2018-02-01Zeitschriftenartikel DOI: 10.25646/6053
Seasonality and geographical spread of respiratory syncytial virus epidemics in 15 European countries, 2010 to 2016
Broberg, Eeva K.
European Influenza Surveillance Network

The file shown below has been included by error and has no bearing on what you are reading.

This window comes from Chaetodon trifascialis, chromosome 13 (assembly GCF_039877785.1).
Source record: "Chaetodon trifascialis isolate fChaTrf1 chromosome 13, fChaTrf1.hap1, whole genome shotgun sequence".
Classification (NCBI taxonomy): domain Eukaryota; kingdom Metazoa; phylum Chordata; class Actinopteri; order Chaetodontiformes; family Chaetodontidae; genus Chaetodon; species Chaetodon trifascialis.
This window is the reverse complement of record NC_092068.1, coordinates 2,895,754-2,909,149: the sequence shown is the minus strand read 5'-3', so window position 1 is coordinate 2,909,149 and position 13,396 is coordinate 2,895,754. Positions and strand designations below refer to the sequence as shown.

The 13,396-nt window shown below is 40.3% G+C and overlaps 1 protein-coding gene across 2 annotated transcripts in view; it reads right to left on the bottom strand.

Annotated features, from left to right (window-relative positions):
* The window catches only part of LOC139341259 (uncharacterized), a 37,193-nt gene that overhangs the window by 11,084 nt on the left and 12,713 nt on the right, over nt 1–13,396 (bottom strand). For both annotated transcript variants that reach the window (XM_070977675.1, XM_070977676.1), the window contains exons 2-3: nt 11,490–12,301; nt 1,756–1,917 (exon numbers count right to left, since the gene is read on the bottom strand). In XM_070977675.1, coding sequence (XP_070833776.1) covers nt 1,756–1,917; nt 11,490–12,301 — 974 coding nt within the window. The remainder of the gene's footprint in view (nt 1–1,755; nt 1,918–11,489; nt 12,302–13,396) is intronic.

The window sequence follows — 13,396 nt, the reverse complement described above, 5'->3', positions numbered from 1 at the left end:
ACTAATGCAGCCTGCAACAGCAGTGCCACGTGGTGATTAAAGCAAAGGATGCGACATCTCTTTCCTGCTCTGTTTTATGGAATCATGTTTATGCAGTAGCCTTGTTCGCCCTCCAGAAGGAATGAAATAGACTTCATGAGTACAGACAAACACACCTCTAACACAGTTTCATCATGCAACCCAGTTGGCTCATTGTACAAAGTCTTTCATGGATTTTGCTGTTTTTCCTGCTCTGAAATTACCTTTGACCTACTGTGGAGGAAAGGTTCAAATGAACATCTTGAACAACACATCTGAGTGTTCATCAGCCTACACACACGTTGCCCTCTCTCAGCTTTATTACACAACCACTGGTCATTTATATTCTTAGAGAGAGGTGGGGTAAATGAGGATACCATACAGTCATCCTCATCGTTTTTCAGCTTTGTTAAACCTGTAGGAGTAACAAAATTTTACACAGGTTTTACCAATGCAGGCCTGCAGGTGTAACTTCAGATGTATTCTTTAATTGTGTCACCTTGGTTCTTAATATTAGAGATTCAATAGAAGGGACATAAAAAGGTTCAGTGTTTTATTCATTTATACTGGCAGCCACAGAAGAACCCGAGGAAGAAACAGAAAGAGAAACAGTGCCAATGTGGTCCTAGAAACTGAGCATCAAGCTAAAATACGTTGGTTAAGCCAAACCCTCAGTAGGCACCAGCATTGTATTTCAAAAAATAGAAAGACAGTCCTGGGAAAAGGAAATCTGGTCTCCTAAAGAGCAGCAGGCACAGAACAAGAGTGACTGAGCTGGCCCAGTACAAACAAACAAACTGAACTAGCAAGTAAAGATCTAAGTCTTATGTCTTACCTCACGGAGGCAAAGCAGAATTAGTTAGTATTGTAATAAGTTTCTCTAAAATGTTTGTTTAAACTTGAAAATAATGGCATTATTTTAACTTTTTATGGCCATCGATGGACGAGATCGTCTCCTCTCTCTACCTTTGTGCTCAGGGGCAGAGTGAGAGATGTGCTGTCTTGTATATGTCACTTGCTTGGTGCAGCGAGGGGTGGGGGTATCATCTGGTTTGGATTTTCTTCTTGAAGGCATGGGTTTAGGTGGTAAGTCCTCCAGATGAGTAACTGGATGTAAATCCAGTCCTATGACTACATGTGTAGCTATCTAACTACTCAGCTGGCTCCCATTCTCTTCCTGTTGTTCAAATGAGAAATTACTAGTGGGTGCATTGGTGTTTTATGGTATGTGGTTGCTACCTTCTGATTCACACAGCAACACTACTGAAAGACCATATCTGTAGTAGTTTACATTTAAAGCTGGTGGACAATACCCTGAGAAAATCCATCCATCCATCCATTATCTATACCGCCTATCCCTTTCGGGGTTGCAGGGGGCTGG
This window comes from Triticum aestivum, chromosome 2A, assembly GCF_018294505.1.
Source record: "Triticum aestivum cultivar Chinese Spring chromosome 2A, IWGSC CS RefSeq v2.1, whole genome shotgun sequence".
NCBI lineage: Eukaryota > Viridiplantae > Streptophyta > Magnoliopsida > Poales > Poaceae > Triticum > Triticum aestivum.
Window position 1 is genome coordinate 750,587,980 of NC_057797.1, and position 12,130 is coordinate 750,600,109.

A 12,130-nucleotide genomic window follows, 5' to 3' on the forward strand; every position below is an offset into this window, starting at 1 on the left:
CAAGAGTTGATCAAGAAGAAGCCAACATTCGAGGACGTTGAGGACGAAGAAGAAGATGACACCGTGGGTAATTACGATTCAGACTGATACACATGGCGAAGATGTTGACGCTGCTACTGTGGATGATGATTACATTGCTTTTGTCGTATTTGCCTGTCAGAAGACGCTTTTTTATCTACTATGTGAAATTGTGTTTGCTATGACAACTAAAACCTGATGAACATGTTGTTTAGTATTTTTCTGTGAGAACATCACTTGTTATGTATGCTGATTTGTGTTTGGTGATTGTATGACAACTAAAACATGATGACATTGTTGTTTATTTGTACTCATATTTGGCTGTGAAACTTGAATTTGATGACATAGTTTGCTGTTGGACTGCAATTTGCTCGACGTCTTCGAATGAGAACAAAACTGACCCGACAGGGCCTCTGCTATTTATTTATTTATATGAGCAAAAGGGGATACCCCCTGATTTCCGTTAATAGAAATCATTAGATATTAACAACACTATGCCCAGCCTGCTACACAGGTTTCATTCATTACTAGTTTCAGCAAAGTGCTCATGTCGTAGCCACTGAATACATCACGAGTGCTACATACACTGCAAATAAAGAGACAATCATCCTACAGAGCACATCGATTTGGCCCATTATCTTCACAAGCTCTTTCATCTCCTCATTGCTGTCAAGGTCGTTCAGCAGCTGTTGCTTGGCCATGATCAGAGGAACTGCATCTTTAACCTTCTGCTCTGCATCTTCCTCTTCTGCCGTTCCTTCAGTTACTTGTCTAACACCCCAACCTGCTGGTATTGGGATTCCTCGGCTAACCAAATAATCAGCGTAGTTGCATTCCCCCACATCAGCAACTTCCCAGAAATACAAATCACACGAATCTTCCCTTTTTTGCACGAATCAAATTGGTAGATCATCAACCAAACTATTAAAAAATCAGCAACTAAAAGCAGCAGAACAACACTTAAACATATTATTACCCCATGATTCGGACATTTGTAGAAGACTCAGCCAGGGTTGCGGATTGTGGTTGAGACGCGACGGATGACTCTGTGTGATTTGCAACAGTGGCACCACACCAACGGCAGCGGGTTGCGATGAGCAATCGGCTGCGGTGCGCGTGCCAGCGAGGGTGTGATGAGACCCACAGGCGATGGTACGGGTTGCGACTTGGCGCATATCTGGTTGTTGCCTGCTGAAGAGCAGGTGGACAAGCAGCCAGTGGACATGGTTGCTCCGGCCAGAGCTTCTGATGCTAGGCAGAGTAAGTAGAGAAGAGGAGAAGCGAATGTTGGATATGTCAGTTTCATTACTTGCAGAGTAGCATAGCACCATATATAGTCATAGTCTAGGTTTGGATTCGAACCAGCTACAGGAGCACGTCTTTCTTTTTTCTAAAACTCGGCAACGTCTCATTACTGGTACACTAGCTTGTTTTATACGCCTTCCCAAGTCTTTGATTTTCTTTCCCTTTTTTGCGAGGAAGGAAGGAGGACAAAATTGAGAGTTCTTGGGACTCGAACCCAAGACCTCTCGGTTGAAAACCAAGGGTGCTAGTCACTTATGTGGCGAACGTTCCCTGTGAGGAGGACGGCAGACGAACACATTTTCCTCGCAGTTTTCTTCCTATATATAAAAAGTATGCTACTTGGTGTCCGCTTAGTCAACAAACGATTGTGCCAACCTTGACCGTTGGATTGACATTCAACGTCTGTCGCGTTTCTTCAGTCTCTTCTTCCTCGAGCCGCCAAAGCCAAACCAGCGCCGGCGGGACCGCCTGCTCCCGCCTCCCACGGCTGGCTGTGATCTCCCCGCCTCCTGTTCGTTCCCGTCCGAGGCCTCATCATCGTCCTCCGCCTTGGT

Respiratory syncytial virus (RSV) is considered the major pathogen causing severe lower respiratory tract infections among infants and young children . RSV is the most common cause of hospitalisation for acute lower respiratory tract infection in children younger than 5 years and is estimated to cause between 66,000 and 199,000 deaths worldwide every year . Its significance in causing substantial morbidity and hospitalisation in the first year of life has been affirmed in a recent study and a meta-analysis [3,4]. In England, average annual hospital admission rates are 35.1 per 1,000 children younger than 1 year and 5.31 per 1,000 children aged 1–4 years . In addition to children, RSV causes a substantial disease burden in elderly people and patients with chronic obstructive pulmonary disease [6,7]. RSV causes seasonal epidemics worldwide , with one to two epidemics each year  following latitudinal gradients in timing, duration, seasonal amplitude and between-year variability [8,9]. In some studies, the seasonal periodicity has been connected to climatic factors [9-11], but a common factor that explains all observed periodicity has not been established. Meteorological conditions such as temperature and high relative humidity have been reported as important predictors of RSV epidemics [9,12]. In the United States (US) and Japan, annual national and regional variation of RSV season onset and end has been reported [13-15]. In the Nordic countries, a major outbreak often alternates with a minor one, with the minor peak in the spring and a major one the following winter [16-19], a phenomenon reported also in Croatia , Denmark  and Germany . RSV antigenic groups A and B alternate in two-year cycles in Finland, with dominance of the group A viruses in years 1981–82, 1985–86 and 1989–90 and the group B viruses 1983–84 and 1987–88 [17,19], and different genotypes dominate the circulation in consecutive epidemics in Korea . In Spain, no biennial rhythm has been detected but rather a stable annual epidemic with a peak between week 52 and week 1 and circulation 2–8 weeks earlier than influenza viruses . Similarly, in the United Kingdom (UK), one stable epidemic per year is observed . Immunoprophylaxis to prevent RSV infection with a neutralising monoclonal antibody, palivizumab, has been developed for administration to target groups on a monthly basis during the RSV season . However, this drug is limited to high-risk infants, the cost prohibits its use in low- and middle-income countries and the data on effectiveness of the drug in children at high risk other than infants born at gestational age < 33 weeks and in children with chronic lung and heart diseases are limited . The demonstrated high disease burden of RSV infection has created a longstanding interest in RSV vaccines. Approximately 60 RSV vaccine candidates are in preclinical to phase III clinical trials [27,28], with potential target groups including elderly people, pregnant women and infants. A vaccine is expected to enter the market within 5–10 years, presumably by 2025 . As natural infection provides only limited protective immunity owing to evolution of the surface protein G and alternating dominance of antigenic groups A and B , most of the vaccine candidates target the fusion protein F, which is cross-reactive across RSV subtypes . To circumvent issues with alternating strains, it has been also suggested to consider inclusion of both RSV A and B in a future RSV vaccine . To plan optimal future vaccination strategies, it is critically important to understand who is affected by RSV and to identify which groups are at risk of more severe RSV infection requiring hospitalisation or intensive care. RSV infection is not notifiable in the European Union (EU) and European Economic Area (EEA), except in Ireland, but many countries have a long tradition of reporting laboratory-confirmed RSV infections at national and international level. The European Influenza Surveillance Network (EISN) collects RSV data for the purpose of interpreting the reports of influenza-like-illness (ILI); these data can also be used to analyse seasonality of RSV . Inter-country comparative analysis of seasonal circulation of RSV across Europe is lacking as most of the published literature focuses on individual countries. Our study describes the seasonality of RSV in 15 countries in the EU/EEA, specifically the start and peak of the season, length of the season and geographical spread, as a baseline description of RSV circulation in Europe. We further aimed to test if the data reported through influenza surveillance systems in use in EU/EEA countries are appropriate to analyse RSV seasonality, including more countries and a more detailed analysis than previous studies.
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